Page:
OAN’s Brooke Mallory
12:07 PM – Sunday, June 25, 2023
Following a short-lived uprising by mercenary forces that reportedly raised concerns for citizens regarding Putin’s capability to lead in the Ukraine war, Russian government troops retreated from the streets of Moscow on Sunday, while citizens gathered in parks and cafés.
The march of Wagner forces commanded by Yevgeny Prigozhin, as well as the late-night bargain that ultimately brought it to a halt, purportedly weakened Putin’s reputation as a leader eager to mercilessly punish anybody who threatens his authority.
According to the terms of the deal, Prigozhin will go into exile in Belarus but will not face prosecution, and neither will his soldiers. Since the agreement was revealed on Saturday night by Belarussian President Alexander Lukashenko, neither Putin nor Prigozhin have been heard from.
U.S. Secretary of State Antony Blinken (D-N.Y.) called the weekend’s developments “extraordinary,” referring to how Putin seemed set to conquer Ukraine’s capital 16 months ago, but now he must defend Moscow from forces commanded by his former protege.
“I think we’ve seen more cracks emerge in the Russian façade,” Blinken said on NBC’s Meet the Press. “It is too soon to tell exactly where they go and when they get there, but certainly we have all sorts of new questions that Putin is going to have to address in the weeks and months ahead.”
It was unclear what the 24-hour rebellion would signify for the war. However, it did result in the withdrawal of some of Russia’s strongest forces fighting in Ukraine, like Prigozhin’s own Wagner troops and Chechen men who were ordered to stop them.
“These events will have been of great comfort to the Ukrainian government and the military,” said Ben Barry, senior fellow for land warfare at the International Institute for Strategic Studies.
Another unknown factor is what will become of the Prigozhin-owned Wagner in general. The military contractor has troops stationed in a number of different countries, where they are thought to be fighting for Russian interests.
According to the terms of the deal that halted Prigozhin’s progress, Wagner troops who did not support the rebellion would be granted direct contracts with the Russian military, putting them under the jurisdiction of the military leadership that Prigozhin was attempting to depose.
Phillips O’Brien, a professor of strategic studies at St. Andrews University in Scotland, said that the pact looks to be a rushed arrangement aimed to preserve Prigozhin and safeguard his money and family.
“What we don’t know is if he saved Wagner,” O’Brien wrote in a newsletter. “It’s not clear how many of his mercenaries are coming with him to Belarus or how many will be forced to now sign contracts with the Russian military.”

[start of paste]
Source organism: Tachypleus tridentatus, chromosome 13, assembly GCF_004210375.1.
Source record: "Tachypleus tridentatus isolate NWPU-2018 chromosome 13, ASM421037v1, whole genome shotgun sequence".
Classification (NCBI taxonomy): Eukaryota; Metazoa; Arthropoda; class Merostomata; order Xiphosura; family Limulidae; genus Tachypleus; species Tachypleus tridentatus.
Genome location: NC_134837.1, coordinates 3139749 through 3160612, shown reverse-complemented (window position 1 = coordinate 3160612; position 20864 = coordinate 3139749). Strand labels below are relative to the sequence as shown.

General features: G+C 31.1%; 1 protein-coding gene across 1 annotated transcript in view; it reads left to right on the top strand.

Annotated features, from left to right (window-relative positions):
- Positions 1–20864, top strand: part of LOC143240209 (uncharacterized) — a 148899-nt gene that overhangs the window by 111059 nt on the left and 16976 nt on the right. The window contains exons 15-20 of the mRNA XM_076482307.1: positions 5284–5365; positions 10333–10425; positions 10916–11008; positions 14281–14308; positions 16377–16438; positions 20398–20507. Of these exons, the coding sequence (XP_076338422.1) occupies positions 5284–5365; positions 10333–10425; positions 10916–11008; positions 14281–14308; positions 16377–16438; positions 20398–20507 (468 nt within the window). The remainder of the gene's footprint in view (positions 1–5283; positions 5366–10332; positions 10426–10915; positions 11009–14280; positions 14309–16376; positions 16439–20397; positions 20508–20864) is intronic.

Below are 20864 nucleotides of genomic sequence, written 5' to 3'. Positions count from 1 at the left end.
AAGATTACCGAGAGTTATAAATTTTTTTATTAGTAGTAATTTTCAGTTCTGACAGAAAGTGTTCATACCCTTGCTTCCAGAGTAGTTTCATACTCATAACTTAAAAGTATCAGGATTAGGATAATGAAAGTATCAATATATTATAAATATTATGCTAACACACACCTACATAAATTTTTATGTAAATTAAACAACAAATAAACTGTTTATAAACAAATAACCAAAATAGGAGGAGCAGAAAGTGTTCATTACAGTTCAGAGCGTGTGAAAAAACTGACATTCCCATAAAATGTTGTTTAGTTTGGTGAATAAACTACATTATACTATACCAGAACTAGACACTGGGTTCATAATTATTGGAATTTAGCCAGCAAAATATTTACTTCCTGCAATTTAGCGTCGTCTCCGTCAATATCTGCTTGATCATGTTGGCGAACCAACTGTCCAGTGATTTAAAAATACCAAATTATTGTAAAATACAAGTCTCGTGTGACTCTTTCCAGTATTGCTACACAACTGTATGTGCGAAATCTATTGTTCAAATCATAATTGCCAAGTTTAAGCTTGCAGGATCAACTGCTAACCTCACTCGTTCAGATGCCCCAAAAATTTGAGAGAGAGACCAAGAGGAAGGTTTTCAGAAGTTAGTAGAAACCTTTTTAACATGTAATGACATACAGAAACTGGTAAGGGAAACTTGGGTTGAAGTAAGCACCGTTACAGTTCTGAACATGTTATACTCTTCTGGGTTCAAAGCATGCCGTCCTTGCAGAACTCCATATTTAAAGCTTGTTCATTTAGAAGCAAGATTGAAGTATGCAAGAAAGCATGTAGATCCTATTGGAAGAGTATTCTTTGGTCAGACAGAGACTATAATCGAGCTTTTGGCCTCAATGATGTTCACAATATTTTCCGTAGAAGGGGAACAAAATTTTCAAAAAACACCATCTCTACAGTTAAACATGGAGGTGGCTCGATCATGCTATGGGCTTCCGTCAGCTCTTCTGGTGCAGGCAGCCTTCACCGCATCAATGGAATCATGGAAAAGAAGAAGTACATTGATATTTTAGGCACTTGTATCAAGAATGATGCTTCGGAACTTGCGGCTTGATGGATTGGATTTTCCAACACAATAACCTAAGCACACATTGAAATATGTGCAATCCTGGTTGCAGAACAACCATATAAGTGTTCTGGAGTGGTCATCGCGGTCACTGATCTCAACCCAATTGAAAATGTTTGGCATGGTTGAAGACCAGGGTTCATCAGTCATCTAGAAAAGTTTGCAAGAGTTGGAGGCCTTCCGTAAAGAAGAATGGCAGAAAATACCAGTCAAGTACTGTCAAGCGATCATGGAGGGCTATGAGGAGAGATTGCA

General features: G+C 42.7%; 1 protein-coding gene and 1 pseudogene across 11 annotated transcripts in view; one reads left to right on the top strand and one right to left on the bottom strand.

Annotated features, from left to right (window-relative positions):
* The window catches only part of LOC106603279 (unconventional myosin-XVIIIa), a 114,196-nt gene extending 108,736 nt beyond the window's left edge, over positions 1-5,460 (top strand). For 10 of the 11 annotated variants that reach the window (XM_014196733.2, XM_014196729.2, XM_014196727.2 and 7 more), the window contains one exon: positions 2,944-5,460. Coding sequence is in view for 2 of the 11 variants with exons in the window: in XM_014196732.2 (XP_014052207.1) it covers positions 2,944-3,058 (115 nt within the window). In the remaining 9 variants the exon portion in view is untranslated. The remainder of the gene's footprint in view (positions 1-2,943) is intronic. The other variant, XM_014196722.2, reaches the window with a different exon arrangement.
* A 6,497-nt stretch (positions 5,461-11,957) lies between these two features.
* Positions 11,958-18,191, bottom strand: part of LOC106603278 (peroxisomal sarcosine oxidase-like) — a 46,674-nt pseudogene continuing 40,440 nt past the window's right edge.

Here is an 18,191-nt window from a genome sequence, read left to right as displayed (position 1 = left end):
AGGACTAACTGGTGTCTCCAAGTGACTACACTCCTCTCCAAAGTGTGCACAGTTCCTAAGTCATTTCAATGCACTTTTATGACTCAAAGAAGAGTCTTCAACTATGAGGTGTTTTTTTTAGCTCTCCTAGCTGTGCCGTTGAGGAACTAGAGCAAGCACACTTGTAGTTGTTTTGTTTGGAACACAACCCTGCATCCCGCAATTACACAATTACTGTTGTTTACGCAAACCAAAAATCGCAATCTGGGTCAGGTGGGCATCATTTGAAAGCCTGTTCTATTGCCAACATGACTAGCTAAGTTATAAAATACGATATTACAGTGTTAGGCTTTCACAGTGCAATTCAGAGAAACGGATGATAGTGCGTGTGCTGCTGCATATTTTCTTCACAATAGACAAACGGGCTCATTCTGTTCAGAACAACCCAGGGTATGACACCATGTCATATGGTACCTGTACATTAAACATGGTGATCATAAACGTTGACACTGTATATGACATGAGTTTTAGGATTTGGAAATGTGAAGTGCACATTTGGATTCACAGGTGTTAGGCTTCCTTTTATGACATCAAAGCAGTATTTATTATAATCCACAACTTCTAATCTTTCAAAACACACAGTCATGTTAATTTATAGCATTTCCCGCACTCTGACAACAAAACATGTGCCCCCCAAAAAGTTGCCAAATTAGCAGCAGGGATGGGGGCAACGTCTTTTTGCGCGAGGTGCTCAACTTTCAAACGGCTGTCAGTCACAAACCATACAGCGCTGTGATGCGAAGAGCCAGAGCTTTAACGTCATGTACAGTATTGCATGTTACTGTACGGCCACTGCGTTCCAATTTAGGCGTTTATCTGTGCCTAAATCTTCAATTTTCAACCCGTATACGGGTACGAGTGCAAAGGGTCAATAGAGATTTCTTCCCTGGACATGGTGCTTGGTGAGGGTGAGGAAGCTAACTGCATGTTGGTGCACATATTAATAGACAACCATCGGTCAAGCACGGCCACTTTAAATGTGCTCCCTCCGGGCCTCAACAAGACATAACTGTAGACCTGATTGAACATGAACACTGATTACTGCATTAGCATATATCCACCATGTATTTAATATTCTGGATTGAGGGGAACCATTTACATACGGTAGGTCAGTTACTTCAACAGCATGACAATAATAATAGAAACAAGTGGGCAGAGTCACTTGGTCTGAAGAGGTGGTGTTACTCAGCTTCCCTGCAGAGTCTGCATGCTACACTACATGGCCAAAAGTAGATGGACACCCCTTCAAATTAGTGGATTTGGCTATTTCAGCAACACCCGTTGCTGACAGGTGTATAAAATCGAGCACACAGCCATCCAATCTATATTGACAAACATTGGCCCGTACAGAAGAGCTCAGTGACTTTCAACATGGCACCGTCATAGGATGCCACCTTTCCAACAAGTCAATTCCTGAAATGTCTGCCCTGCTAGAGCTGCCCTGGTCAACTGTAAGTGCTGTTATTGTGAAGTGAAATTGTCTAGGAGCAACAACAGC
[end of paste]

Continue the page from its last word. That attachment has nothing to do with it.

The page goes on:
Prigozhin’s soldiers gained control of two military bases in southern Russia on Saturday and advanced to within 120 miles of Moscow before returning.
In a scenario that plays into Putin’s fear of public revolts, press photographers and film crews captured pictures and video of crowds cheering on Wagner troops as they left Rostov-on-Don on Saturday. Some even rushed to shake Prigozhin’s hand as he drove away in the backseat of an SUV.
Later, the regional governor stated that all troops had departed the city. According to Russian news outlets, Lipetsk officials verified that Wagner soldiers had departed the territory, which is on the path to Moscow from Rostov.
On Sunday morning, Rostov seemed calm, with tank tracks on the roadways being the only sign and reminder of the Wagner soldiers.
“It all ended perfectly well, thank God. With minimal casualties, I think. Good job,” said a local resident who agreed to only provide his first name, Sergei. He continued, maintaining that the Wagner soldiers used to be heroes to him, but not anymore. “It shouldn’t have happened, but how it ended—thanks for that.”
Residents in the Lipetsk area seemed unmoved by the upheaval.
“They did not disrupt anything. They stood calmly on the pavement and did not approach or talk to anyone,” Milena Gorbunova told the press.
The roadways had been dug up to hinder the march, but they were refilled and smoothed over by Sunday.
Russian troops armed with machine guns set up checkpoints on the outskirts of Moscow while Wagner forces advanced north toward Moscow. Approximately 3,000 Chechen soldiers were rescued from battle in Ukraine and flown to Chechnya early Saturday, according to Chechen media sources.
By Sunday afternoon, the army had left the city, and residents rushed to the streets and cafés. Although traffic was restored and barriers and inspections were removed, Red Square remained inaccessible to tourists. Crews rebuilt motorways heading to Moscow that had been torn up in a hurry hours before.
The Defense Ministry’s Putin-supported demand, that private enterprises sign contracts with it by July 1st, was one plausible motive for Prigozhin’s rebellion. Prigozhin had refused to do so.
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